In at least some situations, a surviving spouse can properly file a pro se wrongful death complaint, because the decedent’s right of action actually “passes to” the surviving spouse under Tennessee’s wrongful death statutes.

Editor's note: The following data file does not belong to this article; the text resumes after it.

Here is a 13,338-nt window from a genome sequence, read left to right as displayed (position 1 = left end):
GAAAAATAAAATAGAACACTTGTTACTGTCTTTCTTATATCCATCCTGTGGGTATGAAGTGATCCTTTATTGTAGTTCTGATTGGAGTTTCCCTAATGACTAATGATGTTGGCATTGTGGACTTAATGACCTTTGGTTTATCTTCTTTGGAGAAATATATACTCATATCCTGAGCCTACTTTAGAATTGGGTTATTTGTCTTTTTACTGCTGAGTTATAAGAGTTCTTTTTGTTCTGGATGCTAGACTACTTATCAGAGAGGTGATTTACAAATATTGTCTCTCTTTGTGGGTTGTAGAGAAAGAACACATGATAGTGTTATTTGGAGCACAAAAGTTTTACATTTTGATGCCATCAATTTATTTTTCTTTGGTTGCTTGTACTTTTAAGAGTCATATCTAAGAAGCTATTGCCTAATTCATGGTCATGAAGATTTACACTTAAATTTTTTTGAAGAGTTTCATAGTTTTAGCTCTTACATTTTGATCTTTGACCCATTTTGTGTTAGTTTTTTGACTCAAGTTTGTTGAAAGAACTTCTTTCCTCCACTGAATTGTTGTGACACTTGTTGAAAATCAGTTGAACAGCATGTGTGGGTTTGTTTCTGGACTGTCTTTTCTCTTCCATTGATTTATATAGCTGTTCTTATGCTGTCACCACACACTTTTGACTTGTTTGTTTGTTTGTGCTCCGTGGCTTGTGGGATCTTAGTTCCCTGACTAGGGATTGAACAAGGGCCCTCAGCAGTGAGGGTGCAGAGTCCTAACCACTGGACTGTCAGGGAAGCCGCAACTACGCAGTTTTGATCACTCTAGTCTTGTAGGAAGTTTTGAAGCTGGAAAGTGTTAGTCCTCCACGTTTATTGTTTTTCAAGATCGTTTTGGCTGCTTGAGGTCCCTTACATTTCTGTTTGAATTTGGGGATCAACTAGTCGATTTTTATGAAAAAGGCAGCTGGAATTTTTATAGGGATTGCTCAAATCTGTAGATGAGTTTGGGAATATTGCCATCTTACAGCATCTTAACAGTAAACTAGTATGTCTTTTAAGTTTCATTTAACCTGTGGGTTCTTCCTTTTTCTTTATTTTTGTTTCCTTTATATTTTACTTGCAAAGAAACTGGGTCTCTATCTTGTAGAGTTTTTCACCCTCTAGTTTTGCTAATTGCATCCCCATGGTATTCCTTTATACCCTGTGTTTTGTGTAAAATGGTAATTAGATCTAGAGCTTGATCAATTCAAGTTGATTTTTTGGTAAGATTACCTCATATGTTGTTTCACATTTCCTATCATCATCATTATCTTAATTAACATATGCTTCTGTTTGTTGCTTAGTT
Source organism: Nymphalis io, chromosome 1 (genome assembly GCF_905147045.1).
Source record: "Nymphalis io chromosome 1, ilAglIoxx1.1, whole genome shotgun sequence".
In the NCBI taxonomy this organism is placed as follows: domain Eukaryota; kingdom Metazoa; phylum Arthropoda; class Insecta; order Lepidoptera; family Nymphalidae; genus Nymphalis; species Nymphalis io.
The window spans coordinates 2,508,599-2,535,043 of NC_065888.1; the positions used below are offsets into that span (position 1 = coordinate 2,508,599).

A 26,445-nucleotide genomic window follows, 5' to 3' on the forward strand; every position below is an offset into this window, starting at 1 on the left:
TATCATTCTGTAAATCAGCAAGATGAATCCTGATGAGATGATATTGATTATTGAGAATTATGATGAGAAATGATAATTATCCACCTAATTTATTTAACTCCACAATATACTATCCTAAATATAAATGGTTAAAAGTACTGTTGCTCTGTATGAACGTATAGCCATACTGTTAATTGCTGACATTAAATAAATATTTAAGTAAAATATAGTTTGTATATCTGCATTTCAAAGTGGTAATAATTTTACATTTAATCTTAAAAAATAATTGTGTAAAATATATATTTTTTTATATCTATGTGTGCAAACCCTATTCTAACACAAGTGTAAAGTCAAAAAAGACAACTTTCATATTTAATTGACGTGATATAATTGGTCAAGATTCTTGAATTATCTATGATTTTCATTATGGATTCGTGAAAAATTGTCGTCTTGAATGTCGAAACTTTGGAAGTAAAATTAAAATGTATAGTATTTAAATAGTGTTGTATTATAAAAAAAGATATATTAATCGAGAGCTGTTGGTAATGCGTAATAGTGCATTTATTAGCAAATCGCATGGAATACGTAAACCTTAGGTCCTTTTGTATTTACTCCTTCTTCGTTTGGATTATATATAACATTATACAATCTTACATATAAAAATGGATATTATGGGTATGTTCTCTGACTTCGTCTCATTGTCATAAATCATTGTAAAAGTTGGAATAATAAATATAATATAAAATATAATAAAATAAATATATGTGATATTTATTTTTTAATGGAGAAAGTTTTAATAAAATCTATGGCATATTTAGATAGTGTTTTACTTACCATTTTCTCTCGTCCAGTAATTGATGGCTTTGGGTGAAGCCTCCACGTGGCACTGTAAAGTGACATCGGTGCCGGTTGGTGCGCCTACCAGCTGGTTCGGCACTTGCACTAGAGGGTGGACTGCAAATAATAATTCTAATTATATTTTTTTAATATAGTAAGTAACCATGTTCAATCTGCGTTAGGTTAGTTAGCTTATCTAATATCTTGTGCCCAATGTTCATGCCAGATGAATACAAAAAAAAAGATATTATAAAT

In Beard v. Branson, No. M2014-01770-SC-R11-CV (Tenn. Aug. 30. 2017), plaintiff’s wife died of sepsis after being treated by defendants. Plaintiff filed a pro se wrongful death action, and defendants moved to dismiss on the grounds that the complaint “was filed in a representative capacity on behalf of the decedent and, as a non-attorney, [plaintiff] could not file a lawsuit for another in a representative capacity.” After the motions to dismiss were filed and after the one-year statute of limitations had run, plaintiff retained an attorney, who filed a notice of appearance and an amended complaint. The trial court denied the motions to dismiss, holding that plaintiff “was permitted to file the wrongful death action pro se because, under section 20-5-106, the decedent’s cause of action passed to [plaintiff] as the surviving spouse, and the decedent had no other statutory beneficiaries.”